Middle-aged and married women used to be considered a peripheral group by the digital technology industry in Korea whereas younger female groups were given attention. However, it is time to look intensively at how these middle-aged and married women, ajummas, communicate with each other in the pre-digital communication era before the 1960s to the digital communication era of today. In general, ajummas used to be considered a group of ordinary middle-aged and married women but they are not ordinary when people look at them with affection. The group ajummas now attract respectful attention from the digital technology industry and Korean society. The creative project Digital Ppal-let-ter presents how the ordinary but not ordinary ajummas build their own communal spaces and have their own ways of communicating which have developed in line with technological developments in communication
Digital Ppal-let-ter is based on Korean sentiment but the convergence of digital and analogue technology in the project is universally relatable. To create this complicated but poetic and new experimental media art project that includes interdisciplinary academic research and mixed media art forms.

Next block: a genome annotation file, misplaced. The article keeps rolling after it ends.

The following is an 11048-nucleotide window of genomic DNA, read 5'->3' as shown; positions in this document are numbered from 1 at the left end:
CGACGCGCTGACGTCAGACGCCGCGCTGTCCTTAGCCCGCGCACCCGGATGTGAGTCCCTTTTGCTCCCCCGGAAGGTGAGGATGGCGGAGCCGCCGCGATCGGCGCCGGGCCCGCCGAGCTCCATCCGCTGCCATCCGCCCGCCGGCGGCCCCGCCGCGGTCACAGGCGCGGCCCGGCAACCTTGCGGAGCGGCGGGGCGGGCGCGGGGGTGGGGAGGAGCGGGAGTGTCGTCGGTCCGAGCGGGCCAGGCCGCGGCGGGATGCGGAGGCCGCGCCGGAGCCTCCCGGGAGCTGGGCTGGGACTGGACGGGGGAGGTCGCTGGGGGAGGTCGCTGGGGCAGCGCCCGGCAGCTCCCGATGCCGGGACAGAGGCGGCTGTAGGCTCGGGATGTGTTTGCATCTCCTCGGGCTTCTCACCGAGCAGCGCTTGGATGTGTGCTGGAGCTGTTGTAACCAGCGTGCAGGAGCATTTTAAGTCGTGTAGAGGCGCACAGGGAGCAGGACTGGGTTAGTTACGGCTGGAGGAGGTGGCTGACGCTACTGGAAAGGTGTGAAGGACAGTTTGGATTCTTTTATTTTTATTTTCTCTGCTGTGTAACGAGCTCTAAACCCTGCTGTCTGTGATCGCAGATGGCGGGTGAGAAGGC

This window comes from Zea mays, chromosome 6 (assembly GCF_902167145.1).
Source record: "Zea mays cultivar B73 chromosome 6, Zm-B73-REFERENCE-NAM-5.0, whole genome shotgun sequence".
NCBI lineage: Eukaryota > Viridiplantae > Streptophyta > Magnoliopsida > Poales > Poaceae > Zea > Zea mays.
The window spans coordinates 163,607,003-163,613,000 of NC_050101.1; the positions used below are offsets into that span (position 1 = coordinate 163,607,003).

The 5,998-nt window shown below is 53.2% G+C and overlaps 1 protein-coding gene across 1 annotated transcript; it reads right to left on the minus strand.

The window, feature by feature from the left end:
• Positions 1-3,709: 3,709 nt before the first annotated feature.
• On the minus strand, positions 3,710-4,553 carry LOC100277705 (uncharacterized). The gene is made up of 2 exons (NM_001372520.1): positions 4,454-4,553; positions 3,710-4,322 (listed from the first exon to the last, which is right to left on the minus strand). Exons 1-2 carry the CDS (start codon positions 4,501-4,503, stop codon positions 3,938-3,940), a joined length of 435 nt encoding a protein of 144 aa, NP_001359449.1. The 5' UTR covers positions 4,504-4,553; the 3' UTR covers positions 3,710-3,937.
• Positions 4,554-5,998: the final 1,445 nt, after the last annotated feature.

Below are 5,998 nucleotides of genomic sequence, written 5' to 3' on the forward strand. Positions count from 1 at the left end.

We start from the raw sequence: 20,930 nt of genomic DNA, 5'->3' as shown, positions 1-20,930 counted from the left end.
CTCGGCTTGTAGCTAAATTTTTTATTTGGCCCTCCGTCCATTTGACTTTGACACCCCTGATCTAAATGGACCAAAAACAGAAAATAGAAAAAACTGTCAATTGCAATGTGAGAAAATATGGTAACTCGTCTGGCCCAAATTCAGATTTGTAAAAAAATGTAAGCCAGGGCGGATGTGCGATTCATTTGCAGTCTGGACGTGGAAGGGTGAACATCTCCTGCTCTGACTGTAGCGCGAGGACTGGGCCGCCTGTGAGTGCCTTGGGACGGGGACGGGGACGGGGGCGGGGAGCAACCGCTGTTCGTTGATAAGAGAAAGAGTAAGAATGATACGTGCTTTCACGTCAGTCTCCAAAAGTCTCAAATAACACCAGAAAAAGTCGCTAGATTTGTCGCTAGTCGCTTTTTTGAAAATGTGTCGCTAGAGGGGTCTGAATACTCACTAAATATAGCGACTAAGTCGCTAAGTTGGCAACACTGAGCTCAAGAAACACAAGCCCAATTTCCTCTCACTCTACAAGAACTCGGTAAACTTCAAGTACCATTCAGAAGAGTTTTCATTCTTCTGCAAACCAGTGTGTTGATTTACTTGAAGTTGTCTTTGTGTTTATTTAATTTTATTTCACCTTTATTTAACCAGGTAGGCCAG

Digital Ppal-let-ter is a new digital space where the wash place before the 1960s and a Kakao Talk group chat room in 2015 coexist together. As an imaginary space that has been planned and created based on interdisciplinary research and creative concept of thinking, I have carefully considered how to present the concept of Digital Ppal-let-ter to audiences. Initially I planned for Digital Ppal-let-ter to be exhibited in a gallery or other space in the form of an installation. However, the plan changed to using video due to the difficulty of installing a reproduction of a wash place and the Kakao Talk group chat room. Through the video, the audience can experience the wash place prior to the 1960s with village women and a Kakao Talk group chat room in 2015 with Smart Ajummas at the same time.